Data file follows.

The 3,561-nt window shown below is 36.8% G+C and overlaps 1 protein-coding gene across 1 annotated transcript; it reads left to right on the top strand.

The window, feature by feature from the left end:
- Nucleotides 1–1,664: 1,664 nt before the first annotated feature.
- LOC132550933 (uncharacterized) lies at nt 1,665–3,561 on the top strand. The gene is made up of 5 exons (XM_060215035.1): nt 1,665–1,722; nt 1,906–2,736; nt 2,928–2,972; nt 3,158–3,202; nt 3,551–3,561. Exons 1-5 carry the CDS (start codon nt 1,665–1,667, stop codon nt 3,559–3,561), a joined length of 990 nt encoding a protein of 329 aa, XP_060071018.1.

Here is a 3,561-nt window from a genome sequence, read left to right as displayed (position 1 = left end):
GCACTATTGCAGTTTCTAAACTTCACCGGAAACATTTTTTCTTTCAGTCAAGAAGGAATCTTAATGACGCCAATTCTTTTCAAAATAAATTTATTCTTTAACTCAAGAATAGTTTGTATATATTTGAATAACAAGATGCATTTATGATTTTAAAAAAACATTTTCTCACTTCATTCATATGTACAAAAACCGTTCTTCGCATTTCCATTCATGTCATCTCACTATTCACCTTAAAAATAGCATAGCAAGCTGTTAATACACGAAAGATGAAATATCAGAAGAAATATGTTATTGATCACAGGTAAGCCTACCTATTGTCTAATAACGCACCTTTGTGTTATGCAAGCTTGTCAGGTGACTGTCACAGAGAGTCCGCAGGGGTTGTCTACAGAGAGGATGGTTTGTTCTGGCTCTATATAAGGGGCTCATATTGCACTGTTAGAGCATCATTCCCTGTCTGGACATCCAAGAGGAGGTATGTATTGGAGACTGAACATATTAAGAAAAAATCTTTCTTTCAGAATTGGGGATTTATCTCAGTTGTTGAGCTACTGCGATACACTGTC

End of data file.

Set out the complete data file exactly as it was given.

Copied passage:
The 3,561-nt window shown below is 36.8% G+C and overlaps 1 protein-coding gene across 1 annotated transcript; it reads left to right on the top strand.

The window, feature by feature from the left end:
- Nucleotides 1–1,664: 1,664 nt before the first annotated feature.
- LOC132550933 (uncharacterized) lies at nt 1,665–3,561 on the top strand. The gene is made up of 5 exons (XM_060215035.1): nt 1,665–1,722; nt 1,906–2,736; nt 2,928–2,972; nt 3,158–3,202; nt 3,551–3,561. Exons 1-5 carry the CDS (start codon nt 1,665–1,667, stop codon nt 3,559–3,561), a joined length of 990 nt encoding a protein of 329 aa, XP_060071018.1.

Here is a 3,561-nt window from a genome sequence, read left to right as displayed (position 1 = left end):
GCACTATTGCAGTTTCTAAACTTCACCGGAAACATTTTTTCTTTCAGTCAAGAAGGAATCTTAATGACGCCAATTCTTTTCAAAATAAATTTATTCTTTAACTCAAGAATAGTTTGTATATATTTGAATAACAAGATGCATTTATGATTTTAAAAAAACATTTTCTCACTTCATTCATATGTACAAAAACCGTTCTTCGCATTTCCATTCATGTCATCTCACTATTCACCTTAAAAATAGCATAGCAAGCTGTTAATACACGAAAGATGAAATATCAGAAGAAATATGTTATTGATCACAGGTAAGCCTACCTATTGTCTAATAACGCACCTTTGTGTTATGCAAGCTTGTCAGGTGACTGTCACAGAGAGTCCGCAGGGGTTGTCTACAGAGAGGATGGTTTGTTCTGGCTCTATATAAGGGGCTCATATTGCACTGTTAGAGCATCATTCCCTGTCTGGACATCCAAGAGGAGGTATGTATTGGAGACTGAACATATTAAGAAAAAATCTTTCTTTCAGAATTGGGGATTTATCTCAGTTGTTGAGCTACTGCGATACACTGTC